An Authentic Piece Of Louisville History

An Authentic Piece Of Louisville History

The buildings that today form the block known as “Whiskey Row” bear witness to the significance of whiskey production in the history of Louisville s. Distillers began manufacturing the tea-colored spirit at the falls of the Ohio River around 1780, about the same time several petitioners secured a charter for the town of Louisville. Production grew slowly during the early nineteenth century but exploded after the Civil War, when railroad connections, increased commercial activity, and westward settlement made Louisville an industrial center. By the late 1880s, Louisville merchants shipped nearly 120,000 barrels of whiskey annually.

During the late nineteenth century, whiskey ranked as Louisville’s second largest industry, right behind tobacco. Not only did distillers produce significant quantities of the beverage in Louisville, but wholesalers bought and sold whiskey made in other Kentucky towns such as Owensboro, Frankfort, and Bardstown. At warehouses throughout the city, wholesalers blended whiskey to suit client tastes and shipped it via steamboat or rail. In 1905, buildings in the 100 block of West Main housed at least nineteen wholesalers, distillers, and other whiskey-related businesses.

All of the structures that today stand in the 100 block of West Main Street developed amid earlier commercial buildings.  Proximity to the river made West Main a desirable location for merchants and warehouses.  As the whiskey industry boomed, distillers and wholesalers became concentrated on West Main between First and Ninth streets.  In the late 1860s, the Hamilton Brothers firm built the group of Renaissance Revival warehouses at 125-127 West Main.  In 1877, the Louisville and Nashville Railroad, an anchor of the city’s booming economy, built a new headquarters building at the western edge of the block.  Designed by architect Henry Whitestone, the handsome Neoclassical structure features a prominent cornice a granite façade with quoins and carved window hoods.  A decade later, Louisville businessman Thomas Fosdick erected a four-story warehouse with an ornate cast-iron façade at 105 West Main.  Initially occupied by W. H. Thomas and Son, it became the home of J. T. S. Brown and Sons, one of the city’s largest wholesalers and distillers, in 1895.  In 1905, the Brown and Son’s firm built a new building immediately adjacent at 107-109 West Main to serve as its headquarters.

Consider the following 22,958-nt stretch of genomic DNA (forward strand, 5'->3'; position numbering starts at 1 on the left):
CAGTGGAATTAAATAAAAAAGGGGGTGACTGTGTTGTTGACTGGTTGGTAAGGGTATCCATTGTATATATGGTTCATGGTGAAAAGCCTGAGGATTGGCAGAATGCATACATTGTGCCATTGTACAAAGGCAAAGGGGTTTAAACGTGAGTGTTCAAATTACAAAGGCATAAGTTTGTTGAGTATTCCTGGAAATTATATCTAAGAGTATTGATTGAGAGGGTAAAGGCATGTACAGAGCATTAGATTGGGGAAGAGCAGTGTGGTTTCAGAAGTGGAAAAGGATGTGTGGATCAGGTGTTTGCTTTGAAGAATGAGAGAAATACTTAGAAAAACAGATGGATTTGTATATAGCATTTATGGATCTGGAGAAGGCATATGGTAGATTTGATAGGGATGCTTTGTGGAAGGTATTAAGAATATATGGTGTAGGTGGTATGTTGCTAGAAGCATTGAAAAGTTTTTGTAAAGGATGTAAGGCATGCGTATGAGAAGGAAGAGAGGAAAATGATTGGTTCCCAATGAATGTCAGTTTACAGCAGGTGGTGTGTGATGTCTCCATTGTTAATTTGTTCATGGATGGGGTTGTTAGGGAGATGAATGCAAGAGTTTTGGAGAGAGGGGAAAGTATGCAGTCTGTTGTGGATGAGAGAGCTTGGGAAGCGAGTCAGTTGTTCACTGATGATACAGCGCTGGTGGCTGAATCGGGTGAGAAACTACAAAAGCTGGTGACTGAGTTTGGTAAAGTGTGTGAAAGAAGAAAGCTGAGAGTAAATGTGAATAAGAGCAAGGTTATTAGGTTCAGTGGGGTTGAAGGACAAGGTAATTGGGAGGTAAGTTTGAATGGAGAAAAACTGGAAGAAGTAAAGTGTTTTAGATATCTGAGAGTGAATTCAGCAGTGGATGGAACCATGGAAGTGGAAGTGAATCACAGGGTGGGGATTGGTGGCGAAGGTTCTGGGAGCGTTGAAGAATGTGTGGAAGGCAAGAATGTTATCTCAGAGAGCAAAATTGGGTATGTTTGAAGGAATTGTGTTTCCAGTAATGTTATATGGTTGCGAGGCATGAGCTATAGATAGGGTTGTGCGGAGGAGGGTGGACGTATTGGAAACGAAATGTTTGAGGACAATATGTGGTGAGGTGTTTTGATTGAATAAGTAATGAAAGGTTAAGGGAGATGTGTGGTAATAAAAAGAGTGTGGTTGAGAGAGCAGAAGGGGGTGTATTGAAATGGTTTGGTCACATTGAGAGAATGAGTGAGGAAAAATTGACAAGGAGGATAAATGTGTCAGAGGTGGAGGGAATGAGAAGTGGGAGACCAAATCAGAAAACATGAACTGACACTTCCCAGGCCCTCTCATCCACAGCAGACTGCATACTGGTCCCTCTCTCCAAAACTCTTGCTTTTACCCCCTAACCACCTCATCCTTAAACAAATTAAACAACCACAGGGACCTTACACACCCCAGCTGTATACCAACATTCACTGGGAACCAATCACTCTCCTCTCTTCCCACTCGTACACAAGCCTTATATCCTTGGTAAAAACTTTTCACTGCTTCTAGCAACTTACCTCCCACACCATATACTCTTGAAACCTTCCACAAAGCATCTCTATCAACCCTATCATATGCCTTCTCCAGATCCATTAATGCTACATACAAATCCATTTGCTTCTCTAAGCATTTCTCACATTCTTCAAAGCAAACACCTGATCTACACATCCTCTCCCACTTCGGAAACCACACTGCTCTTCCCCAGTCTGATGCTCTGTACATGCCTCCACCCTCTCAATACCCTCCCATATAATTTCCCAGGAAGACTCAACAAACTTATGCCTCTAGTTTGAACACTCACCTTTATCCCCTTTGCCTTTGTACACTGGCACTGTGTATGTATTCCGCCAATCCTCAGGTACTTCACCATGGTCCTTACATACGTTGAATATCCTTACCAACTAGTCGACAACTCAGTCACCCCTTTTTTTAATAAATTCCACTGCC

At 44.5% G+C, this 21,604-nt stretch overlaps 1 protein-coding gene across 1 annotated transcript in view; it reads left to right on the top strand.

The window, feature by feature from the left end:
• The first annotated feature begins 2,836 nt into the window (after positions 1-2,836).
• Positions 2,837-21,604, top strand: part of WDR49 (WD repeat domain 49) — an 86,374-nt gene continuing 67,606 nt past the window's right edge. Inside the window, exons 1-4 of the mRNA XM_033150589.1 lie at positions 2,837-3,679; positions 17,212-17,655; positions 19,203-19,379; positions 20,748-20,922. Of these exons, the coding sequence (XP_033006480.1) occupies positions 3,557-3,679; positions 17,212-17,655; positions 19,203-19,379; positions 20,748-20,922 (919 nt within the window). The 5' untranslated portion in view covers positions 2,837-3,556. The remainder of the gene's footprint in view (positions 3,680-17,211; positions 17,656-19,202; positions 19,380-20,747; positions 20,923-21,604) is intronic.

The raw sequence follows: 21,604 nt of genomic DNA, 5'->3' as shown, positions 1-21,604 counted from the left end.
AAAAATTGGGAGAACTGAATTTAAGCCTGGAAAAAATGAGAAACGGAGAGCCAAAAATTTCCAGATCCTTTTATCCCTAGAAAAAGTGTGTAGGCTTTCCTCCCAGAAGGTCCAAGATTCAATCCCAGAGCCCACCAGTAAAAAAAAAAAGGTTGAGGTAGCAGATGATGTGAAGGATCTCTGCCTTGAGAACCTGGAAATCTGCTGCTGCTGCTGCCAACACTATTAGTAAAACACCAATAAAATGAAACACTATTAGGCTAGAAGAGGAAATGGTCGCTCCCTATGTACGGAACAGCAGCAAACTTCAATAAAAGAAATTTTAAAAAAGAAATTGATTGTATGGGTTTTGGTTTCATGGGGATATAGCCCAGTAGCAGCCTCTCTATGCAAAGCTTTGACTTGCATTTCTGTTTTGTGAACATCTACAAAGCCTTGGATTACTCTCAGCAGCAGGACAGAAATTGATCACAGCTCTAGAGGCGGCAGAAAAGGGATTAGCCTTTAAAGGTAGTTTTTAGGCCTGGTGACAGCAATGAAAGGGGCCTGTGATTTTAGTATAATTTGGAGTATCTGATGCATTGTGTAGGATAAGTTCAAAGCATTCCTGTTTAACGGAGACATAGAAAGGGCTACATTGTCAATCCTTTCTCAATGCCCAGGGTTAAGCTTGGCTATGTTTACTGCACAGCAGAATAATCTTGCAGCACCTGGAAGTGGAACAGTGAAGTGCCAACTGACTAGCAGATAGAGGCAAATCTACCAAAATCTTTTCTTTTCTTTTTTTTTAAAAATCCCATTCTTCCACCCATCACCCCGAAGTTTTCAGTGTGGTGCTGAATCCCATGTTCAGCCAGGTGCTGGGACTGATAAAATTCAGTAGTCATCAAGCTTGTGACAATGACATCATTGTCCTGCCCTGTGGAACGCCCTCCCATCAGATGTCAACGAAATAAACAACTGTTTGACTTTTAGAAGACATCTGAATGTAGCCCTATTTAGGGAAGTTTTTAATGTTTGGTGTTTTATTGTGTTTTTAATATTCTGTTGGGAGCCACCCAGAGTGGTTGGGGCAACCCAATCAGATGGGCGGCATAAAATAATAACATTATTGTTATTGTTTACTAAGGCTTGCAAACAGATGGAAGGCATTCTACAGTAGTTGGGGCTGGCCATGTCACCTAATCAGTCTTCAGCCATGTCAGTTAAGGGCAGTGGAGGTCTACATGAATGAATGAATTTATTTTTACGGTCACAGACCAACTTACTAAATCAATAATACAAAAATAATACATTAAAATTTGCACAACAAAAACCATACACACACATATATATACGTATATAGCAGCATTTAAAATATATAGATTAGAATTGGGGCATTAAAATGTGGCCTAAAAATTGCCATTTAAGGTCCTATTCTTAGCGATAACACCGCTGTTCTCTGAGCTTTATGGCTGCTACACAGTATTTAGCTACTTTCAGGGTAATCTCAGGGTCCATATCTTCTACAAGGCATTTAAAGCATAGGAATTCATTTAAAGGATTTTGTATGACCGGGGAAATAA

In 1920, Prohibition crippled the whiskey business. Nearly thirty distilleries closed and an estimated 6,000 to 8,000 men found themselves out of work. A handful of firms received licenses to produce medicinal whiskey, but most quickly closed. The 100 block of West Main soon became home to other enterprises, including wholesale grocers and dry goods merchants. After repeal, whiskey distributors returned to the area. The W. W. Dant Distillery Company and Kunz’s, Inc., a wholesaler, occupied the building at 105 West Main for most of the 1930s, for example.

What does this mean for the bowtie you have purchased? It means you own a piece of history—a handcrafted item made of historic building materials whose mere survival reflects not one, not two, but several eleventh-hour escapes from seemingly certain doom. Few buildings last more than two or three generations. Even in the nineteenth century, when architects and corporate clients built to last, shifting priorities and economic upheavals eventually consigned most buildings to the wrecking ball. The simple fact that the 100 block of West Main survived to see the early 2000s is remarkable. In the aftermath of the July 2015 fire, the timber used to make your bowtie came close to going to the landfill. You now own a unique and authentic piece of Louisville history—and an enduring example of what bourbon whiskey means to Kentucky. We appreciate your business, applaud your good taste, and recommend you wear your tie with pride.

Chelsea Hackbarth
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